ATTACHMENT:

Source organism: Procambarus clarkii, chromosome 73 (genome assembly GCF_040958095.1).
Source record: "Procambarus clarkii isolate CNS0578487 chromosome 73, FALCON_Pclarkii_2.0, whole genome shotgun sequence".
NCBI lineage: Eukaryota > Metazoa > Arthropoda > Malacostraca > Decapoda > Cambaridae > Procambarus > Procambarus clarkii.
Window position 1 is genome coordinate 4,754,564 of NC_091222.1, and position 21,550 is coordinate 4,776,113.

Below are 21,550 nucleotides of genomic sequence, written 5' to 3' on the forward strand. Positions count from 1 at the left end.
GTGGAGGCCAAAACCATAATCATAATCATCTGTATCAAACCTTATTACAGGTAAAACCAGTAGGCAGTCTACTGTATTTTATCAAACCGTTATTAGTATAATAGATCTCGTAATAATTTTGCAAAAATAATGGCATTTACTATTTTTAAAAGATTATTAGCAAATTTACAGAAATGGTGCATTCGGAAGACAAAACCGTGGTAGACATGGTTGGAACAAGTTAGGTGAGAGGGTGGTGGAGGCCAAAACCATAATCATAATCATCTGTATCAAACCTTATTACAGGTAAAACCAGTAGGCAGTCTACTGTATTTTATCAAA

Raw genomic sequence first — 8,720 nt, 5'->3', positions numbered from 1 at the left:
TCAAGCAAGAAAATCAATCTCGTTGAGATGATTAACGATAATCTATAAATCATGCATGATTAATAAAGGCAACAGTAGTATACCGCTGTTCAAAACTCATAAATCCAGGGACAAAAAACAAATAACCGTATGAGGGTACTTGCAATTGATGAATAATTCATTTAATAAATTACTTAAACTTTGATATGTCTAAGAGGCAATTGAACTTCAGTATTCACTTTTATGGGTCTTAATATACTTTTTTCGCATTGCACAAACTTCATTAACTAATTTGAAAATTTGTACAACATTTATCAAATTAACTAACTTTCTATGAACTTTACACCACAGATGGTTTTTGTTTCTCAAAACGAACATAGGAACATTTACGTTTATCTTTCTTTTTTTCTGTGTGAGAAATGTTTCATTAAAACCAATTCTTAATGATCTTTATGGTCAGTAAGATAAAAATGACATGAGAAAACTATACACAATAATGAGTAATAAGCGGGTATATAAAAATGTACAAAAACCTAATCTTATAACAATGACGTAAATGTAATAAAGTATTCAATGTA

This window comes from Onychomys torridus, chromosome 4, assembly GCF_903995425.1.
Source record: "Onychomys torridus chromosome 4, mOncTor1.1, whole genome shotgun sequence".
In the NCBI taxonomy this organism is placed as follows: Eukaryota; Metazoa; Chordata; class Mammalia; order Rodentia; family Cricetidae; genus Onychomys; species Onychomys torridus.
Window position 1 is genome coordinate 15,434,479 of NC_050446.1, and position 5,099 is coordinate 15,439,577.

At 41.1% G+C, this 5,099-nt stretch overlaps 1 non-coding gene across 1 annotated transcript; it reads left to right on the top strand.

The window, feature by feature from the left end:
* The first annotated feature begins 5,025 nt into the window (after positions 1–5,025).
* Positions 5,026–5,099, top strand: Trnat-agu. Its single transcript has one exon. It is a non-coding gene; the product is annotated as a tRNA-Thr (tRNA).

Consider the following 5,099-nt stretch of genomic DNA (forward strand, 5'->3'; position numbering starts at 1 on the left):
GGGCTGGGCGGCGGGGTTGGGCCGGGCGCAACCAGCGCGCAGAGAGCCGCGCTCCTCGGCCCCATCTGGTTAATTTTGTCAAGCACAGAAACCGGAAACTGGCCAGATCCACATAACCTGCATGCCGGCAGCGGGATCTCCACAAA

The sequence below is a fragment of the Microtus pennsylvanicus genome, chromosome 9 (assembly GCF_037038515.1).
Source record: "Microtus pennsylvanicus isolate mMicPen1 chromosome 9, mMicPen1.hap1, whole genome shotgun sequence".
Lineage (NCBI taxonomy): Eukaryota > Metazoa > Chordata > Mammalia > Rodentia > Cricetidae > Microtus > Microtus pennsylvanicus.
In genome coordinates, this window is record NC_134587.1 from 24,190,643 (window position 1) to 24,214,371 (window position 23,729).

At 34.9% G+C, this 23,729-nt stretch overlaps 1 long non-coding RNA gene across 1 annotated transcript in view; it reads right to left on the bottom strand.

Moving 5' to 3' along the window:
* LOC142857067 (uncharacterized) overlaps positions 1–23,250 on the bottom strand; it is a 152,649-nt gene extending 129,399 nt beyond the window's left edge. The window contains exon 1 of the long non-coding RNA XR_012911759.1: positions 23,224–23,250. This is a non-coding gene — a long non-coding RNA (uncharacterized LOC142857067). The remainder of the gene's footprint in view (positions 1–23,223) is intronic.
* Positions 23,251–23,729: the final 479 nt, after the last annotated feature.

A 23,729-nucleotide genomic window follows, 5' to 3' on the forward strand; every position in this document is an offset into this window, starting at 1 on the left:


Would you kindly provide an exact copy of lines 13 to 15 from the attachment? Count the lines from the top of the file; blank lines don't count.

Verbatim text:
At 41.1% G+C, this 5,099-nt stretch overlaps 1 non-coding gene across 1 annotated transcript; it reads left to right on the top strand.

The window, feature by feature from the left end:
* The first annotated feature begins 5,025 nt into the window (after positions 1–5,025).